Tuesday, October 24, 2006

Tom Petty, Jackson Browne; magic in the desert

Life is hard, no doubt.
But, on occasion, it can be a blast.
Such was the case last Saturday night (Oct. 21), when I was lucky enough to catch full-length sets from Tom Petty & the Heartbreakers and Jackson Browne at Indian Wells Tennis Garden.
On a beautiful autumn night, it wasn't hard to enjoy two Rock 'n' Roll Hall of Famers in action under the stars on a comfortable night.

Of the two artists, headliner Petty & company delivered the stronger set. As part of his current 30th anniversary tour, Petty and his strong supporting cast (notably lead guitarist Mike Campbell, singer-multi-instrumentalist Scott Thurston and keyboardist Benmont Tench) played many of their best-known songs before an adoring crowd. And, at least for this listener, the finely-tuned troupe played Petty's three best rockers too: "I Need to Know" (lead vocals courtesy of Stevie Nicks), and later in the night, "Refugee" and "Runnin' Down A Dream" in a back-to-back blowout.

This was no mere bit of nostalgia. Rather, the band really rocked. Petty, smiling and greeting the audience after just about every song, really seemed to be having a great time. This was not the intense kind of experience that greets you at a Pearl Jam, Neil Young or U2 show, but rather the kind of festive celebration associated with Bruce Springsteen & the E Street Band's marathon-length encores that were so fun in the 1980s.

Honorary Heartbreaker Nicks took to the stage several times to play with Petty, including her first stint joining the group to play the classic "Stop Draggin' My Heart Around." She proved her pipes still carry that magical fire, and it was consistent magic throughout the night when she and Petty would sing together, including on the acoustic-styled "Insider."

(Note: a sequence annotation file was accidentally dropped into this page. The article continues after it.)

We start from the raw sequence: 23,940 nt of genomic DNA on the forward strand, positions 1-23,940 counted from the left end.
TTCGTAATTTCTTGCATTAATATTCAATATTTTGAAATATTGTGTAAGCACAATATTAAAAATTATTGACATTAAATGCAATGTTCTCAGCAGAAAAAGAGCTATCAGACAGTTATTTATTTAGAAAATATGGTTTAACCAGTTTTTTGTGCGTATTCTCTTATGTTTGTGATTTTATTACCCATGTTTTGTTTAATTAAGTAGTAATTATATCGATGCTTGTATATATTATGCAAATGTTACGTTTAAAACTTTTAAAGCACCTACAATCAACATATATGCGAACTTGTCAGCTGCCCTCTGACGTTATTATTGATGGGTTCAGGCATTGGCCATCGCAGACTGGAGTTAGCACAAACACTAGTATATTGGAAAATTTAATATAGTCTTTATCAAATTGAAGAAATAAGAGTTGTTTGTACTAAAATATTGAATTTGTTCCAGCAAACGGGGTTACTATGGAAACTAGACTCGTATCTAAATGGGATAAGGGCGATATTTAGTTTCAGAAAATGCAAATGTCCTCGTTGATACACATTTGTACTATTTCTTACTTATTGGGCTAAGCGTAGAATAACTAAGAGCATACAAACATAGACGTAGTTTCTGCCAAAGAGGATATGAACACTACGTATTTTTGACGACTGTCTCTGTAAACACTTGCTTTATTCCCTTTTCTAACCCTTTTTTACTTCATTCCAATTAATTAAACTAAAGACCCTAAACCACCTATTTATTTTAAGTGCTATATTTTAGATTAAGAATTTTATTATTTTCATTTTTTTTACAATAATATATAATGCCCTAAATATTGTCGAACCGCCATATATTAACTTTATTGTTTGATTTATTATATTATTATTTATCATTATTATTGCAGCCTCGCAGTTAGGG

Other highlights of the night? Although he has apparently played it live before, for me the inclusion of George Harrison's Traveling Wilburys gem "Handle With Care" was incredible. Always among my favorite songs, it was a moment where I wanted to sing, but didn't because you wanted to take in each magic note washing over you.

Opener Jackson Browne was in fine voice and came with a strong band, but his set focused a bit to heavily on recent material that was often lost on the crowd. When he did connect on all cylinders, it was with his better-known material, notably the forceful "For America" and hits such as "Running on Empty" and "Doctor My Eyes." But missing were great cuts such as "Tender is the Night" and "Boulevard." When playing 70 or so minutes, he could have offered a more balanced mix of old and new.

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